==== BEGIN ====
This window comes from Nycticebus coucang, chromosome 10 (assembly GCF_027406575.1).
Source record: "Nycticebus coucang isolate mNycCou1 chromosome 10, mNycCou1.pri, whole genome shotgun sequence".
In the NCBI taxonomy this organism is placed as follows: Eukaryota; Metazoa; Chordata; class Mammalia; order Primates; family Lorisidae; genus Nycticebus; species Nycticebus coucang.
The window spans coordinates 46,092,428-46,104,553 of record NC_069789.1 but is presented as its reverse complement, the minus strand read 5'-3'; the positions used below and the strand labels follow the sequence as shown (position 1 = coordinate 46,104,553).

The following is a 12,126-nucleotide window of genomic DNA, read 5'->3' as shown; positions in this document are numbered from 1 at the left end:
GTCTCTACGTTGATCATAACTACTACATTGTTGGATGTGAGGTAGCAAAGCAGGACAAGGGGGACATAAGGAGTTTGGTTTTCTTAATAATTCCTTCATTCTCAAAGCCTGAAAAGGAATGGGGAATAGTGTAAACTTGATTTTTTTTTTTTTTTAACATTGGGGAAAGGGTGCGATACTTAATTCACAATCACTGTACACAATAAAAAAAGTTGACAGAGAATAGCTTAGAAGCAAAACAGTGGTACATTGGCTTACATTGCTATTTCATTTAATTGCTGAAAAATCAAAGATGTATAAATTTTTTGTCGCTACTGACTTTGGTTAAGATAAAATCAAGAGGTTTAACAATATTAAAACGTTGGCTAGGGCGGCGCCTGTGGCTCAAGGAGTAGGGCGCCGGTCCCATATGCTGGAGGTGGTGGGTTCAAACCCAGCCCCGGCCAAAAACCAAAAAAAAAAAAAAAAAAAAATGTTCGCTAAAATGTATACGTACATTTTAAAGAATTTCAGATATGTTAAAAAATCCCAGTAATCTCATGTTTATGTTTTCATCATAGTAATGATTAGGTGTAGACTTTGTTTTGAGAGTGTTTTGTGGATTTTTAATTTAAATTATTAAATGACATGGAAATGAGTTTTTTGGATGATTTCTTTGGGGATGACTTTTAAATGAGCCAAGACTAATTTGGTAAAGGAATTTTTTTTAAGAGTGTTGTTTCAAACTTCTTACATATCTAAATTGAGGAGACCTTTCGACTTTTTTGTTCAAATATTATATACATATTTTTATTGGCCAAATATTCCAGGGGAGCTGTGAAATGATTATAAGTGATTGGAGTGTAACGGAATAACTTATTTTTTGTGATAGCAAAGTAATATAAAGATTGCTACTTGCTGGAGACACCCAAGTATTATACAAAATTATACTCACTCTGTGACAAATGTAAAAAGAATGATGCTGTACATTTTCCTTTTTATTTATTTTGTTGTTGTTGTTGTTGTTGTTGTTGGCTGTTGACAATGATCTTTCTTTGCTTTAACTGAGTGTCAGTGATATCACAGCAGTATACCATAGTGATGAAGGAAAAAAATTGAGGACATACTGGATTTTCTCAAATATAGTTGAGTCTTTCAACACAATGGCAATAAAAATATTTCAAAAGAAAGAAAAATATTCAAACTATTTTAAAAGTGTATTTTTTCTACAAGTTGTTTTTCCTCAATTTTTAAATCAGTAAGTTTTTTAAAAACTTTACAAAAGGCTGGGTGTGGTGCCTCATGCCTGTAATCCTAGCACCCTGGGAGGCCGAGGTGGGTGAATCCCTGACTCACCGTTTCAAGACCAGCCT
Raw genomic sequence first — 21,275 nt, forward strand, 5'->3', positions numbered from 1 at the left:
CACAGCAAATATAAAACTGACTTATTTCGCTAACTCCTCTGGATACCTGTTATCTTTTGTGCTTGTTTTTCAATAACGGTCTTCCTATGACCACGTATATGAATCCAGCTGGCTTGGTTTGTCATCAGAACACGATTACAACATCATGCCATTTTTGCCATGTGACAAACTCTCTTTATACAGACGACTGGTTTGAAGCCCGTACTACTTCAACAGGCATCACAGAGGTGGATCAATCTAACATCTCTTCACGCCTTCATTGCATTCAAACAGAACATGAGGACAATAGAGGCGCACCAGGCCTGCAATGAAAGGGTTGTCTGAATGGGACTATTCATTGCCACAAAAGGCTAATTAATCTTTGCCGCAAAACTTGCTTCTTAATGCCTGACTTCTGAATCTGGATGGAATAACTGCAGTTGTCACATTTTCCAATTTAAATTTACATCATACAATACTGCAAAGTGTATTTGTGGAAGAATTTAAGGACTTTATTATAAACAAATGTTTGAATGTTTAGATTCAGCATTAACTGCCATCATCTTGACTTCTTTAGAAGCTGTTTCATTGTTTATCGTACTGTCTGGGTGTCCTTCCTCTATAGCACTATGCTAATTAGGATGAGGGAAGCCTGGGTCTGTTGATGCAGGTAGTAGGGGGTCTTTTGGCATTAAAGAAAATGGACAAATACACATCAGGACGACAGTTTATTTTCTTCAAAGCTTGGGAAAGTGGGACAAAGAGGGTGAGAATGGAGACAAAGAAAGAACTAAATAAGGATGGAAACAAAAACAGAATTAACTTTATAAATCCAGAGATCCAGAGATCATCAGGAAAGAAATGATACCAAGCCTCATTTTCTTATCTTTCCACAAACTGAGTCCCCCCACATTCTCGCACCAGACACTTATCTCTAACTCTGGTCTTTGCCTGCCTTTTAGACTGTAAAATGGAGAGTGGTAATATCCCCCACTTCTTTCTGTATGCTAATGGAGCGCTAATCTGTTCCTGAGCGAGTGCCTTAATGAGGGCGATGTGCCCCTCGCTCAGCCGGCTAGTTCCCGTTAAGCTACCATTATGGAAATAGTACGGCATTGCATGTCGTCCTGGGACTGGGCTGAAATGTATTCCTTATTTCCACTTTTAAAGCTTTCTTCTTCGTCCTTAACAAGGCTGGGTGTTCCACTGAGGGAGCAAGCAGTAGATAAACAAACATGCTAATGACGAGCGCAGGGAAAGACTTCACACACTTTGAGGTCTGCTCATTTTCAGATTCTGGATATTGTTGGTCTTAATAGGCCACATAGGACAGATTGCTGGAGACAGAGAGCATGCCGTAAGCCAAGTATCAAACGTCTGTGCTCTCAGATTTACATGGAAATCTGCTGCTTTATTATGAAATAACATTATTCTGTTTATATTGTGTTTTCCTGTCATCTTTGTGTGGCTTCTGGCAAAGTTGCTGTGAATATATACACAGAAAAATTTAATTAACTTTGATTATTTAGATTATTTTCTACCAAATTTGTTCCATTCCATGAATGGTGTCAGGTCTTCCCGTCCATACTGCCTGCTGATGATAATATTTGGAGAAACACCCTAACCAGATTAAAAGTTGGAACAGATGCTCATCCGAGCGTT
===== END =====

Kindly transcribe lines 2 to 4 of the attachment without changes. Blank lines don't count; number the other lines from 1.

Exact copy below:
Source record: "Nycticebus coucang isolate mNycCou1 chromosome 10, mNycCou1.pri, whole genome shotgun sequence".
In the NCBI taxonomy this organism is placed as follows: Eukaryota; Metazoa; Chordata; class Mammalia; order Primates; family Lorisidae; genus Nycticebus; species Nycticebus coucang.
The window spans coordinates 46,092,428-46,104,553 of record NC_069789.1 but is presented as its reverse complement, the minus strand read 5'-3'; the positions used below and the strand labels follow the sequence as shown (position 1 = coordinate 46,104,553).